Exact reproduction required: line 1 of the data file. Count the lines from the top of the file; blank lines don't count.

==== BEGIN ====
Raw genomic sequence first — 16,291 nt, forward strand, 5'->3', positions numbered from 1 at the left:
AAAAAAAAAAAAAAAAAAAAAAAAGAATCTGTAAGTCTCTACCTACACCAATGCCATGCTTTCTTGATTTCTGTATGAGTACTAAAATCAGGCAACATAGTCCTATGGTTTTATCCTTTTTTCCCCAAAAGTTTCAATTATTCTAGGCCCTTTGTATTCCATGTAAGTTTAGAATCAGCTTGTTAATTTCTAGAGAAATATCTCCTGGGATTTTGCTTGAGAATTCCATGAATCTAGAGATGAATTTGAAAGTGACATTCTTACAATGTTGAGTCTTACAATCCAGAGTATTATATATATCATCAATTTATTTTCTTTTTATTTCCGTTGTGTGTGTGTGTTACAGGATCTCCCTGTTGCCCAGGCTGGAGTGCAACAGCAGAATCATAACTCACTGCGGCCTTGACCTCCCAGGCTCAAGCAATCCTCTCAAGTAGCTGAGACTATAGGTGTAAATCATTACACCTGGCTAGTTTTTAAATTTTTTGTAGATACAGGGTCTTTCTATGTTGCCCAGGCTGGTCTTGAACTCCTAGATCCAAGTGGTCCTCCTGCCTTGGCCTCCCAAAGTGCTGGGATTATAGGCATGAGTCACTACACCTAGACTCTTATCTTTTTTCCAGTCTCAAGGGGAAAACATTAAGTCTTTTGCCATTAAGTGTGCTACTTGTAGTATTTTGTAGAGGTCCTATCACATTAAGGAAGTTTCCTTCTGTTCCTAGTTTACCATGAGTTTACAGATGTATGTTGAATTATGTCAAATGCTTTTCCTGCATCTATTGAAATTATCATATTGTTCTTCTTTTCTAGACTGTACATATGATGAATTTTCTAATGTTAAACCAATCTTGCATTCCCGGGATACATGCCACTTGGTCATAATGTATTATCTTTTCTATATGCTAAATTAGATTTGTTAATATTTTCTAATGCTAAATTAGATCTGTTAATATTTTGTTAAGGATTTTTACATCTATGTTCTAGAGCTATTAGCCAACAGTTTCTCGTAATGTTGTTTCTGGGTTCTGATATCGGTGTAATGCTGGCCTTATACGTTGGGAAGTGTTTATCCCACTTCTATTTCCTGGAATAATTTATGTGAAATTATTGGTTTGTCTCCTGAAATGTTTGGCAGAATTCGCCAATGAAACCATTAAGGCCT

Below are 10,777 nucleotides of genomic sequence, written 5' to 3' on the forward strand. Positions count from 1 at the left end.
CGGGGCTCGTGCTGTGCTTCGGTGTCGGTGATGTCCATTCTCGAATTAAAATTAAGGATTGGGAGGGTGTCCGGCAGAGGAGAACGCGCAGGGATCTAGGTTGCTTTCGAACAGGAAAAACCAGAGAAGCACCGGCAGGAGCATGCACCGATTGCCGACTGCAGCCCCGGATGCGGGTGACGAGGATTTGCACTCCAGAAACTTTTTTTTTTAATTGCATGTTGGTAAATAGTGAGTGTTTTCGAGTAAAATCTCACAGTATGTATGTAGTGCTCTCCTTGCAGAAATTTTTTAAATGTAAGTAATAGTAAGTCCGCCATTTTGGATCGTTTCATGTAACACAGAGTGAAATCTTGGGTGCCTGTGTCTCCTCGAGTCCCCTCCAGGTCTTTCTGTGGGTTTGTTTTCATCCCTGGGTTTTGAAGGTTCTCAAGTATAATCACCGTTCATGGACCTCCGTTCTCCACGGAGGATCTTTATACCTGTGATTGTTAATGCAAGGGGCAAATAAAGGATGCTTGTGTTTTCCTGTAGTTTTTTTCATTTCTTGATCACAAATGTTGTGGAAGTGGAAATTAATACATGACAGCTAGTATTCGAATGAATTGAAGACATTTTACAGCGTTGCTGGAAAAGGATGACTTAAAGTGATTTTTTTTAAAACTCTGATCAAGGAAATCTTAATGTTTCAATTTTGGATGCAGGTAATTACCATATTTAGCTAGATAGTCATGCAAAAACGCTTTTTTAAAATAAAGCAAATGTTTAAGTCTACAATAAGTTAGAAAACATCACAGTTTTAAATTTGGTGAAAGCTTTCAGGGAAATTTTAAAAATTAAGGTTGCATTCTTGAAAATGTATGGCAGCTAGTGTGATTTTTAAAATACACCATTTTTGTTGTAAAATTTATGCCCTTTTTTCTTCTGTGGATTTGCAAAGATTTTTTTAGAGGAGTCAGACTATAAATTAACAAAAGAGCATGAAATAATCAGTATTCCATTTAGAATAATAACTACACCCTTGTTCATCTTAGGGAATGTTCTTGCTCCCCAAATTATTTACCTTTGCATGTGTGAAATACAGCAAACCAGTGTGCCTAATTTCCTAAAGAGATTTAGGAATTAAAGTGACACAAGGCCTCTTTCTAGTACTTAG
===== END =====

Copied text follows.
Raw genomic sequence first — 16,291 nt, forward strand, 5'->3', positions numbered from 1 at the left: